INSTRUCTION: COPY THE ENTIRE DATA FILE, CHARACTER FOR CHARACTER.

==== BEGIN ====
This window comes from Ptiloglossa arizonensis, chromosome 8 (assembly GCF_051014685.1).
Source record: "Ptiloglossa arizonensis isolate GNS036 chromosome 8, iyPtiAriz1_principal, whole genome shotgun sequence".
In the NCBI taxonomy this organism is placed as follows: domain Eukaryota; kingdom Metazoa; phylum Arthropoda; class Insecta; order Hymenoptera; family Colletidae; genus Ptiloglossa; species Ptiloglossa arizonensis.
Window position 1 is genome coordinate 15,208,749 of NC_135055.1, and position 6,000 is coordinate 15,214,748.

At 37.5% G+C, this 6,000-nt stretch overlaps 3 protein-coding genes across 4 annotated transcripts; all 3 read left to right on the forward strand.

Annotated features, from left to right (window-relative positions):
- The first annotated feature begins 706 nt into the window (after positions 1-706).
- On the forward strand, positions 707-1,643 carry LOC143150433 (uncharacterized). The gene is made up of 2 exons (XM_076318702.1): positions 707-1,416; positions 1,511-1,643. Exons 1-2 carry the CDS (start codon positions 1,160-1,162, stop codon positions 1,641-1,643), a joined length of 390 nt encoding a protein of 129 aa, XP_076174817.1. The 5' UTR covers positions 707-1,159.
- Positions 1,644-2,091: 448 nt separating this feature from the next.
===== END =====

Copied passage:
This window comes from Ptiloglossa arizonensis, chromosome 8 (assembly GCF_051014685.1).
Source record: "Ptiloglossa arizonensis isolate GNS036 chromosome 8, iyPtiAriz1_principal, whole genome shotgun sequence".
In the NCBI taxonomy this organism is placed as follows: domain Eukaryota; kingdom Metazoa; phylum Arthropoda; class Insecta; order Hymenoptera; family Colletidae; genus Ptiloglossa; species Ptiloglossa arizonensis.
Window position 1 is genome coordinate 15,208,749 of NC_135055.1, and position 6,000 is coordinate 15,214,748.

At 37.5% G+C, this 6,000-nt stretch overlaps 3 protein-coding genes across 4 annotated transcripts; all 3 read left to right on the forward strand.

Annotated features, from left to right (window-relative positions):
- The first annotated feature begins 706 nt into the window (after positions 1-706).
- On the forward strand, positions 707-1,643 carry LOC143150433 (uncharacterized). The gene is made up of 2 exons (XM_076318702.1): positions 707-1,416; positions 1,511-1,643. Exons 1-2 carry the CDS (start codon positions 1,160-1,162, stop codon positions 1,641-1,643), a joined length of 390 nt encoding a protein of 129 aa, XP_076174817.1. The 5' UTR covers positions 707-1,159.
- Positions 1,644-2,091: 448 nt separating this feature from the next.